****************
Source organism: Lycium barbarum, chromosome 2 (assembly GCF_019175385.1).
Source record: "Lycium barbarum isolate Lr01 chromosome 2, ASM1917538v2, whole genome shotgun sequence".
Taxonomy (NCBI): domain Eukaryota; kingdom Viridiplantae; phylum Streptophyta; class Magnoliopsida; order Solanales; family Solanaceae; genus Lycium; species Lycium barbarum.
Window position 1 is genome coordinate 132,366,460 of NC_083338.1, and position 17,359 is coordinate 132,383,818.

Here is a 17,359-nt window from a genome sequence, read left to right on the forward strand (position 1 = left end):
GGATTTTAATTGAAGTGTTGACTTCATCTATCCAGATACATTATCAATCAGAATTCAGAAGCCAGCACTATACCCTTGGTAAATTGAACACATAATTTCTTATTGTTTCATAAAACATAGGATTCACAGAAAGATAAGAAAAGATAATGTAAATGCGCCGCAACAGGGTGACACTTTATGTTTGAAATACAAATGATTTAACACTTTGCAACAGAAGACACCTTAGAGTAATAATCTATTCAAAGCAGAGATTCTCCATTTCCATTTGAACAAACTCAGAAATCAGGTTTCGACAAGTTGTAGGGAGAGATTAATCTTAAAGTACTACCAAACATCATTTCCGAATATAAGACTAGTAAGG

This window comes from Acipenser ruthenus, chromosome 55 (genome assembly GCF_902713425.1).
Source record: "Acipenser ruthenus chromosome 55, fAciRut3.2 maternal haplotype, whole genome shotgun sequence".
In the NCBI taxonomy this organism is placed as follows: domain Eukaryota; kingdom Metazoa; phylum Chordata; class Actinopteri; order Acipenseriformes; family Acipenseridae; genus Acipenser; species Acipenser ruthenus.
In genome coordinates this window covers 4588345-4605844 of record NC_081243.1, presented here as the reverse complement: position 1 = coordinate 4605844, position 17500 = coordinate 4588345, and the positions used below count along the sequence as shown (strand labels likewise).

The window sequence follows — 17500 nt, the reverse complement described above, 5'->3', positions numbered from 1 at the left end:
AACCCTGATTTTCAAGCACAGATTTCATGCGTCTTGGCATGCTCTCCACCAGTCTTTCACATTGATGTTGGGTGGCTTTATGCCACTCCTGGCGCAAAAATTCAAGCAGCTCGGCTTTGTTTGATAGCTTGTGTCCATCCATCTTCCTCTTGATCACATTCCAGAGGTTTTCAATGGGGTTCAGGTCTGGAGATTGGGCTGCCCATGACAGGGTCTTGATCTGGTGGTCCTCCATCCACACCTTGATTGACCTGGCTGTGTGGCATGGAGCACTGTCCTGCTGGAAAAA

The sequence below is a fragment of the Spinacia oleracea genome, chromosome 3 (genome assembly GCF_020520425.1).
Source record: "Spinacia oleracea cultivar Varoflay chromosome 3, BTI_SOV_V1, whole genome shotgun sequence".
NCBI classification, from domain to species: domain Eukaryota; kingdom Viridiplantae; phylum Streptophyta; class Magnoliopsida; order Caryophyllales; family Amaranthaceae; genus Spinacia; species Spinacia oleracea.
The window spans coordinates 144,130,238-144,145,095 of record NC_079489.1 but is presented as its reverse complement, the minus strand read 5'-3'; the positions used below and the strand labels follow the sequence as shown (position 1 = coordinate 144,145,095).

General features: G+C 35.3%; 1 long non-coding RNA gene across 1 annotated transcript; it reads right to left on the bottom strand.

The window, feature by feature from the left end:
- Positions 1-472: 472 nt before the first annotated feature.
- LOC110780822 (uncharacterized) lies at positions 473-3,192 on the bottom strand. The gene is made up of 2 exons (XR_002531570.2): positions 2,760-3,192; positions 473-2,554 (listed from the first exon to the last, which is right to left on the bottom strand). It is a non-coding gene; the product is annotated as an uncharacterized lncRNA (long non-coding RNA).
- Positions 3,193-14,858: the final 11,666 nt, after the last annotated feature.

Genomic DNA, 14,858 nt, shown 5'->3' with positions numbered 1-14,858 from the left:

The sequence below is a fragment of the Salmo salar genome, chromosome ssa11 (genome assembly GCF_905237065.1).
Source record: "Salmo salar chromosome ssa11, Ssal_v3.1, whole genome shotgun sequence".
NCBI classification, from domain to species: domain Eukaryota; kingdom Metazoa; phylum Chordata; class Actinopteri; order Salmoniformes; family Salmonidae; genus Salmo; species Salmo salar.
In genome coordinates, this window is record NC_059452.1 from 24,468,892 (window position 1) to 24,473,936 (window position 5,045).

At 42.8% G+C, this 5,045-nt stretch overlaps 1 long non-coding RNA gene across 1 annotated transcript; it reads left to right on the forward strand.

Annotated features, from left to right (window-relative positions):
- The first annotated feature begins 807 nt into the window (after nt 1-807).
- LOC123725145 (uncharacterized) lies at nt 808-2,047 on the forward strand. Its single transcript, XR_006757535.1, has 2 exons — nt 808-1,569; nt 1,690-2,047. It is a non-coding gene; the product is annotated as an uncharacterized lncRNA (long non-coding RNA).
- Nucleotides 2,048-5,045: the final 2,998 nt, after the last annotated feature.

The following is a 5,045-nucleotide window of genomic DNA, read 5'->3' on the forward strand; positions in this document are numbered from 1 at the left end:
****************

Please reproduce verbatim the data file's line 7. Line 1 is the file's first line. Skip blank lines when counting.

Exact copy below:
This window comes from Acipenser ruthenus, chromosome 55 (genome assembly GCF_902713425.1).